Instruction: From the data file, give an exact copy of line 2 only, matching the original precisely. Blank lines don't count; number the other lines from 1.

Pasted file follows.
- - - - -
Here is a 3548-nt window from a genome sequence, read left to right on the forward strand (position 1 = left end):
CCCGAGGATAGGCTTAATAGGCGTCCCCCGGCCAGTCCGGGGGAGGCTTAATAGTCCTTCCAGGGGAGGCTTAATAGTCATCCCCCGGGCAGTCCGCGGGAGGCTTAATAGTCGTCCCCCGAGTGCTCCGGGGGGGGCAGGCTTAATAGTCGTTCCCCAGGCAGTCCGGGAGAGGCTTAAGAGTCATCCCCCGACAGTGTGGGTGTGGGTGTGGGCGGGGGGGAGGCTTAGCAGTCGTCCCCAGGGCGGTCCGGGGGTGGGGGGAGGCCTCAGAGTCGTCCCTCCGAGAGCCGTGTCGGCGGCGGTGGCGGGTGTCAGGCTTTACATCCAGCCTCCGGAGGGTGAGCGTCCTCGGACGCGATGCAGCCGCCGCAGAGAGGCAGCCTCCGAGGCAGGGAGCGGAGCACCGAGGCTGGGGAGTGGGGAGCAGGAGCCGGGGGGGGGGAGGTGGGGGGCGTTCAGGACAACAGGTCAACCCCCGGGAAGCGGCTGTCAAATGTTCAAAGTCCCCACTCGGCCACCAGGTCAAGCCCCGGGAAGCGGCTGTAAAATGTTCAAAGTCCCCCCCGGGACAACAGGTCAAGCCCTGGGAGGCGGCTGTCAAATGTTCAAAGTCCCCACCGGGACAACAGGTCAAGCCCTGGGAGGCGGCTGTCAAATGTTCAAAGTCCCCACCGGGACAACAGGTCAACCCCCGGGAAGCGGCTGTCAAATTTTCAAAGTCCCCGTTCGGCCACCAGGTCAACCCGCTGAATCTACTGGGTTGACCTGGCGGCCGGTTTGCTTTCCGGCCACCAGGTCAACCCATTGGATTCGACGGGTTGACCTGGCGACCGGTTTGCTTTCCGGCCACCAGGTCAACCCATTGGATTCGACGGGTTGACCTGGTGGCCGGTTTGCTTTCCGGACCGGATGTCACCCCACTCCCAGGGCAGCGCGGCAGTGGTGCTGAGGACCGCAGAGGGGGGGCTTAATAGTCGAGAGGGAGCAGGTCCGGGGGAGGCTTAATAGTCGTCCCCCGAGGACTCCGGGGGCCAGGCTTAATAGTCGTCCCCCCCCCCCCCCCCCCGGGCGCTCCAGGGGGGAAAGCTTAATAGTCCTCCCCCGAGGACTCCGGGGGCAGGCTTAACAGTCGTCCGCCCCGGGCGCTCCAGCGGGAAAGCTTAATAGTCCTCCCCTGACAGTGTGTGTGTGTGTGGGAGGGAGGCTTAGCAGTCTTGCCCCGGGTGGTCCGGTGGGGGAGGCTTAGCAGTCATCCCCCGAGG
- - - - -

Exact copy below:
CCCGAGGATAGGCTTAATAGGCGTCCCCCGGCCAGTCCGGGGGAGGCTTAATAGTCCTTCCAGGGGAGGCTTAATAGTCATCCCCCGGGCAGTCCGCGGGAGGCTTAATAGTCGTCCCCCGAGTGCTCCGGGGGGGGCAGGCTTAATAGTCGTTCCCCAGGCAGTCCGGGAGAGGCTTAAGAGTCATCCCCCGACAGTGTGGGTGTGGGTGTGGGCGGGGGGGAGGCTTAGCAGTCGTCCCCAGGGCGGTCCGGGGGTGGGGGGAGGCCTCAGAGTCGTCCCTCCGAGAGCCGTGTCGGCGGCGGTGGCGGGTGTCAGGCTTTACATCCAGCCTCCGGAGGGTGAGCGTCCTCGGACGCGATGCAGCCGCCGCAGAGAGGCAGCCTCCGAGGCAGGGAGCGGAGCACCGAGGCTGGGGAGTGGGGAGCAGGAGCCGGGGGGGGGGAGGTGGGGGGCGTTCAGGACAACAGGTCAACCCCCGGGAAGCGGCTGTCAAATGTTCAAAGTCCCCACTCGGCCACCAGGTCAAGCCCCGGGAAGCGGCTGTAAAATGTTCAAAGTCCCCCCCGGGACAACAGGTCAAGCCCTGGGAGGCGGCTGTCAAATGTTCAAAGTCCCCACCGGGACAACAGGTCAAGCCCTGGGAGGCGGCTGTCAAATGTTCAAAGTCCCCACCGGGACAACAGGTCAACCCCCGGGAAGCGGCTGTCAAATTTTCAAAGTCCCCGTTCGGCCACCAGGTCAACCCGCTGAATCTACTGGGTTGACCTGGCGGCCGGTTTGCTTTCCGGCCACCAGGTCAACCCATTGGATTCGACGGGTTGACCTGGCGACCGGTTTGCTTTCCGGCCACCAGGTCAACCCATTGGATTCGACGGGTTGACCTGGTGGCCGGTTTGCTTTCCGGACCGGATGTCACCCCACTCCCAGGGCAGCGCGGCAGTGGTGCTGAGGACCGCAGAGGGGGGGCTTAATAGTCGAGAGGGAGCAGGTCCGGGGGAGGCTTAATAGTCGTCCCCCGAGGACTCCGGGGGCCAGGCTTAATAGTCGTCCCCCCCCCCCCCCCCCCGGGCGCTCCAGGGGGGAAAGCTTAATAGTCCTCCCCCGAGGACTCCGGGGGCAGGCTTAACAGTCGTCCGCCCCGGGCGCTCCAGCGGGAAAGCTTAATAGTCCTCCCCTGACAGTGTGTGTGTGTGTGGGAGGGAGGCTTAGCAGTCTTGCCCCGGGTGGTCCGGTGGGGGAGGCTTAGCAGTCATCCCCCGAGG